Oil sands is a fast evolving cluster; the asset base is land locked and the high development and operating cost leaves little margin, therefore it is vital to choose an operating partner who has proven track record in low cost development. There is a need for a thorough due diligence covering the key areas such as HSE track record, company culture, and their performance in developing challenging assets. A Canadian partner who has gone up the learning curve could also help to optimize and reduce the project execution cycle to improve the economics. The due diligence (more on this on my next post) can include but should not be limited to Canadian based engineering houses and iBankers.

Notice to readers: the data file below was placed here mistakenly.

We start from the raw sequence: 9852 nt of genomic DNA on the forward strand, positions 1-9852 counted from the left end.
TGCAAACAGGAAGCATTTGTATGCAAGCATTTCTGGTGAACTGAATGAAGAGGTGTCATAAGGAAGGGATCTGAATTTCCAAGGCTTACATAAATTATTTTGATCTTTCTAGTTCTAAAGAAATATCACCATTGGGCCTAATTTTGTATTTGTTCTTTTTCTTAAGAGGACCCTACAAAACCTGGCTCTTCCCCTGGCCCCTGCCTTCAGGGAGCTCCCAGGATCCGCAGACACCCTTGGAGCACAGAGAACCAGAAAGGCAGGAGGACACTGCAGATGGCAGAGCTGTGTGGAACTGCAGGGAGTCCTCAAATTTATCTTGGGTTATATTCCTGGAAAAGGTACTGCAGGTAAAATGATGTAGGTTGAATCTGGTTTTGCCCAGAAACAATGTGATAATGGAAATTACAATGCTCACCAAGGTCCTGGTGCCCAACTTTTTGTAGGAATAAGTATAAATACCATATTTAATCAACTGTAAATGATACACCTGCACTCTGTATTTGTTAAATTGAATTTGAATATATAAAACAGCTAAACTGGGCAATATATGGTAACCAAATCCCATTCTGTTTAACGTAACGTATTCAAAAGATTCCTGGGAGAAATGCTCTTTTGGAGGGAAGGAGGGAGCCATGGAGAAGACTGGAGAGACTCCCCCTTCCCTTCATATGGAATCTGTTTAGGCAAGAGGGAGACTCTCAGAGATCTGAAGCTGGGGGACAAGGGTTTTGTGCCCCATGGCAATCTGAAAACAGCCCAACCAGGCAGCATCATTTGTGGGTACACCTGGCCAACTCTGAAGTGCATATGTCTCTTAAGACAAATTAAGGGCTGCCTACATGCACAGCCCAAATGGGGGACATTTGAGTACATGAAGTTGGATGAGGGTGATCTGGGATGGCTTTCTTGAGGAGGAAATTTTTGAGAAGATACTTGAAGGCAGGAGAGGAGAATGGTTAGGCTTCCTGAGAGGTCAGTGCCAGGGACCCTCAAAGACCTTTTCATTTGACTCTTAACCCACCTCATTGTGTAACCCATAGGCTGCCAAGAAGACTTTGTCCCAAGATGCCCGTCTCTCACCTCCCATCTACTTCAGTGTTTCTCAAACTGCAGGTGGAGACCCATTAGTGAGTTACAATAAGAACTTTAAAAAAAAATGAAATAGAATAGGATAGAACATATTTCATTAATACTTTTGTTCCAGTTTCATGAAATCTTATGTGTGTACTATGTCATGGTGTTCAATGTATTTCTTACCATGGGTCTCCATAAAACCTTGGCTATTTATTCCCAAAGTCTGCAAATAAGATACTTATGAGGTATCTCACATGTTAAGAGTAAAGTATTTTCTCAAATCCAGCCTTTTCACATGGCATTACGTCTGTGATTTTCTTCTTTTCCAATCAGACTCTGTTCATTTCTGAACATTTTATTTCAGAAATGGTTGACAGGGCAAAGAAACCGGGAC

Corporate & Community Social Responsibility – There is a need for a social license to be able to operate in Canadian energy sector. Few NGOs promote environmental resource preservation. In addition, several Metis and First Nation groups form an important stakeholder front that usually is not in favor of upstream projects, often against oil sands development. The operators are expected to reduce environmental impact of the oil sands projects through technological advancements. No surprise that Cenovus’s TV advertisement highlights that how the company’s 3rd generation of SADG pads have 30% less footprint comparing to the initial designs, or they heliport the rigs for winter-evaluation-program (WEP) to minimize need of access road (and of course access to the spud locations year round.
Clear understanding and appreciation of the need and micro-drivers of these stakeholder is the cornerstone in staging projects to execution. Formulating of a Sustainable Development Strategy based on integrity, transparency and effective communication is the best approach in establishing a long term relationship with these stakeholders.